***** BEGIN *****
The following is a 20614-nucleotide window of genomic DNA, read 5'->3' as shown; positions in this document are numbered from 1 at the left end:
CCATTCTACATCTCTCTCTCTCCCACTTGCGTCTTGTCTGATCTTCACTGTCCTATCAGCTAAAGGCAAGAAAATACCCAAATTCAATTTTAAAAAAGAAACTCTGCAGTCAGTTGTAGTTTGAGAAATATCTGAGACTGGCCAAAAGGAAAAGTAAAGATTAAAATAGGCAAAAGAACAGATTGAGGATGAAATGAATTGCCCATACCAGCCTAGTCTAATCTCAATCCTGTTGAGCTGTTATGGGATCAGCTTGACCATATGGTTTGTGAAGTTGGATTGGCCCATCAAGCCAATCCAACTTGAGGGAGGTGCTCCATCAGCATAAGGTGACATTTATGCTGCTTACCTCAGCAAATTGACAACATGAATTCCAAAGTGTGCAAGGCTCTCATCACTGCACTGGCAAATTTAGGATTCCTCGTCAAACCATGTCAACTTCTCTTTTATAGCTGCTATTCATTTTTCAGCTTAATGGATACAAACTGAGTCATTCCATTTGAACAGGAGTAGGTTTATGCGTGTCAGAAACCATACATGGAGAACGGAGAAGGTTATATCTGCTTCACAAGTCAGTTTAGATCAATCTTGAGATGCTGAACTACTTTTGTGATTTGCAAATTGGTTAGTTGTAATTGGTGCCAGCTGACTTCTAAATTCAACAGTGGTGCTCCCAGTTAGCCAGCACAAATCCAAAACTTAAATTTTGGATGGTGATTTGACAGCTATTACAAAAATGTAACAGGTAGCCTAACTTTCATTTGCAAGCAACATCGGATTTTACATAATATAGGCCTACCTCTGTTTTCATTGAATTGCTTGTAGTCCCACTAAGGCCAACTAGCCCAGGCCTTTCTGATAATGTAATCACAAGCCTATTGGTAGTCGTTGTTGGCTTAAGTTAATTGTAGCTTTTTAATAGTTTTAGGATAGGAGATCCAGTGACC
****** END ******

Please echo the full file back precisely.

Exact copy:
The following is a 20614-nucleotide window of genomic DNA, read 5'->3' as shown; positions in this document are numbered from 1 at the left end:
CCATTCTACATCTCTCTCTCTCCCACTTGCGTCTTGTCTGATCTTCACTGTCCTATCAGCTAAAGGCAAGAAAATACCCAAATTCAATTTTAAAAAAGAAACTCTGCAGTCAGTTGTAGTTTGAGAAATATCTGAGACTGGCCAAAAGGAAAAGTAAAGATTAAAATAGGCAAAAGAACAGATTGAGGATGAAATGAATTGCCCATACCAGCCTAGTCTAATCTCAATCCTGTTGAGCTGTTATGGGATCAGCTTGACCATATGGTTTGTGAAGTTGGATTGGCCCATCAAGCCAATCCAACTTGAGGGAGGTGCTCCATCAGCATAAGGTGACATTTATGCTGCTTACCTCAGCAAATTGACAACATGAATTCCAAAGTGTGCAAGGCTCTCATCACTGCACTGGCAAATTTAGGATTCCTCGTCAAACCATGTCAACTTCTCTTTTATAGCTGCTATTCATTTTTCAGCTTAATGGATACAAACTGAGTCATTCCATTTGAACAGGAGTAGGTTTATGCGTGTCAGAAACCATACATGGAGAACGGAGAAGGTTATATCTGCTTCACAAGTCAGTTTAGATCAATCTTGAGATGCTGAACTACTTTTGTGATTTGCAAATTGGTTAGTTGTAATTGGTGCCAGCTGACTTCTAAATTCAACAGTGGTGCTCCCAGTTAGCCAGCACAAATCCAAAACTTAAATTTTGGATGGTGATTTGACAGCTATTACAAAAATGTAACAGGTAGCCTAACTTTCATTTGCAAGCAACATCGGATTTTACATAATATAGGCCTACCTCTGTTTTCATTGAATTGCTTGTAGTCCCACTAAGGCCAACTAGCCCAGGCCTTTCTGATAATGTAATCACAAGCCTATTGGTAGTCGTTGTTGGCTTAAGTTAATTGTAGCTTTTTAATAGTTTTAGGATAGGAGATCCAGTGACC